7004100119Q
A110 1300VC15899

Offline Lotus 47

  • Jr. Member
  • **
  • Joined: Sep 2016
  • Location: Melbourne Australia
  • Posts: 92
Re: RICHARD MANN'S CROSS FLOW RENAULT ENGINES
« Reply #5 on: Tuesday,October 25, 2016, 02:24:16 PM »
RENAULT SUMPS AND PUMPS

Today's lesson is about sumps. Pretty boring topic.

There is only one sump I use, and that is the standard R16 sump.

It is fitted to most Type 697, 801, 821, 843 engines and is what a Europa has. I like this sump, because it is deep, and there is a long oil pump pick-up to dive deep into this sump.

The standard oil pump is bullet proof in my opinion, and I've never sought to fit a bigger pump. All the engines I've ever built re-used the oil pump. l've not found one that was under spec. If in doubt - read the workshop manual.

The R15 and R17 engines I've pulled down used a shallow sump with a short oil pick up. Not my preference.

I have seen one high volume oil pump, and I think it was fitted to an 843 engine I pulled out of a Renault 16TS. The engine was not original for the R16TS but it was an unexpected bonus. Theses oil pumps simply have a longer rotor 
and longer mating outer part (I'm not actually sure of the correct terminology).

These longer components are fitted into the standard block without any modification. It is the oil pump housing that has a recess to accommodate the longer parts.

I have downloaded a couple of pictures from Mecaparts. You can easily see the difference in the rotor length. They got their photos mixed up - those crazy French eh!

Be warned - you can buy a 5mm longer pump set, but there is no modified housing for sale to accommodate it!

So stick with your standard Europa sump and oil pump and pickup. The sump is stamped steel and light weight.

One further option is a fancy pants cast alloy sump with fins, as supplied on the A110 1600S. It has a beautiful  Alpine flying "A"cast into the face so you can see it if you are driving behind an A110 in a Europa!

This sump is big, heavy and super expensive (for an Aussie). Do you yourself a favour and give it a miss.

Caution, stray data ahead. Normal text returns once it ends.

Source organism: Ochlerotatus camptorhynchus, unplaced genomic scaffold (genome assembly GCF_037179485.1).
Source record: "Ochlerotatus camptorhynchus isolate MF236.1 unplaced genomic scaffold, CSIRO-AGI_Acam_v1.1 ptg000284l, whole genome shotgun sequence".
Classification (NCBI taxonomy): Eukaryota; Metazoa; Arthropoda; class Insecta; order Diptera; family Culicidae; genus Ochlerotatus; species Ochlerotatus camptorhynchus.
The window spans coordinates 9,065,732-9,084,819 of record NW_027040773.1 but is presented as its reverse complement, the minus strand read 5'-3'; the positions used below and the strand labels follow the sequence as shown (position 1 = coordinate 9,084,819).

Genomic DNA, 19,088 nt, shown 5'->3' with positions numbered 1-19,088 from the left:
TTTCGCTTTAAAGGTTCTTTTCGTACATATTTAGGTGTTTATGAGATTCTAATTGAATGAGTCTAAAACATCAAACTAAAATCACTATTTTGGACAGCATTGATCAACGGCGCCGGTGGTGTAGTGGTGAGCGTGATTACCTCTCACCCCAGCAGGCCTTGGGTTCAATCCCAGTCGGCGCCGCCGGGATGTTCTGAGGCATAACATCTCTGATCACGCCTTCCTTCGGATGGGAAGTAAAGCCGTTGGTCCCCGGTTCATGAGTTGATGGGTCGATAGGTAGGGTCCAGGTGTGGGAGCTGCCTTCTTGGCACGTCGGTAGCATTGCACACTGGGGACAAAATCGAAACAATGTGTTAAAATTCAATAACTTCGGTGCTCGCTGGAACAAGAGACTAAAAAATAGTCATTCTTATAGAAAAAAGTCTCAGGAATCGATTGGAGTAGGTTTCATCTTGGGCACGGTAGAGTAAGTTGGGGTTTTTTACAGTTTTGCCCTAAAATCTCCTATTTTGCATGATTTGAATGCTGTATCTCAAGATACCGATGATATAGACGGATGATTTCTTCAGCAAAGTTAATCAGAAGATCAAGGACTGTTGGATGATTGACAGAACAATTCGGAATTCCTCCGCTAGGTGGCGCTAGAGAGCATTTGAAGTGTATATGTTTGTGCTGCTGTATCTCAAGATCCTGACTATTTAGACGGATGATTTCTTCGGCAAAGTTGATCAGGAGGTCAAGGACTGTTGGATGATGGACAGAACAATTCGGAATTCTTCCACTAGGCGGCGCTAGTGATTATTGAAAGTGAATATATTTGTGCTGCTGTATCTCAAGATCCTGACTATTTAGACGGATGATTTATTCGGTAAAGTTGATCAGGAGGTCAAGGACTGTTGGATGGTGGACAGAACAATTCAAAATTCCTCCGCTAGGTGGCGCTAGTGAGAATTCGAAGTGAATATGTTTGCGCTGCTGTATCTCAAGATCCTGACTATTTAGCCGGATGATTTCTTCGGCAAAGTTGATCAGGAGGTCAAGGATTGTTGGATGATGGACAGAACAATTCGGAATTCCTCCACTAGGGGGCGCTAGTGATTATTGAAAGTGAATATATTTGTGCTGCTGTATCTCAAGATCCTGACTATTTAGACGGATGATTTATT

Keep it simple and cost effective.

One final but of advice. I always fill my sumps with 5 litres of oil and calibrate the dip stick to suit.

Offline old racer

  • Newbie
  • *
  • Joined: Jan 2014
  • Location: Sydney Australia
  • Posts: 2
Re: RICHARD MANN'S CROSS FLOW RENAULT ENGINES
« Reply #6 on: Tuesday,October 25, 2016, 04:05:39 PM »
Richard,

Thanks for your comments and contact number. I race a Formula Ford in Historics and thought the Europa might make a nice car for Regularity if it had a little more horse power. But as you say, maybe not the right thing to do to a matching numbers car.

I'll continue to follow your lessons for the day I'm too old and slow in FF, which is fast approaching!

John

Offline jbcollier

  • Hero Member
  • *****
  • Joined: Nov 2013
  • Location: Edmonton, Alberta, Canada
  • Posts: 1,451
Re: RICHARD MANN'S CROSS FLOW RENAULT ENGINES
« Reply #7 on: Wednesday,October 26, 2016, 07:29:44 AM »
The alloy sumps can be porous.  I had to boil mine (to get the impregnated oil out and then powder coat it to seal it.

Offline Lotus 47

  • Jr. Member
  • **
  • Joined: Sep 2016
  • Location: Melbourne Australia
  • Posts: 92
Re: RICHARD MANN'S CROSS FLOW RENAULT ENGINES
« Reply #8 on: Wednesday,October 26, 2016, 07:16:59 PM »
RENAULT RODS

Today's lesson is about Renault connecting rods. Often called conrods or just rods.

In my limited experience I've never seen an alloy block R16 type engine "throw" a rod. Fundamentally they are very sound. You have nothing to worry about.

The big end size never changed
The rod length never changed (136.2mm according to the Lotus book) and I think Renault quote a slightly different figure like 136.5mm or even 137mm. It doesn't really matter does it?

So far I know of 4 variants

Europa and R16 - your bog standard rod with a 20mm fit gudgeon pin or wrist pin. The pin is a PRESS fit in the rod. Lots of manufacturers do this. It deletes two circlips and two grooves so it saves money in high volume production. It also means your rod doesn't need to have the top bearing replaced because there is no wearing surface in the little end. Simple. These rods use two bolts and two nuts to secure the big end bearing cap.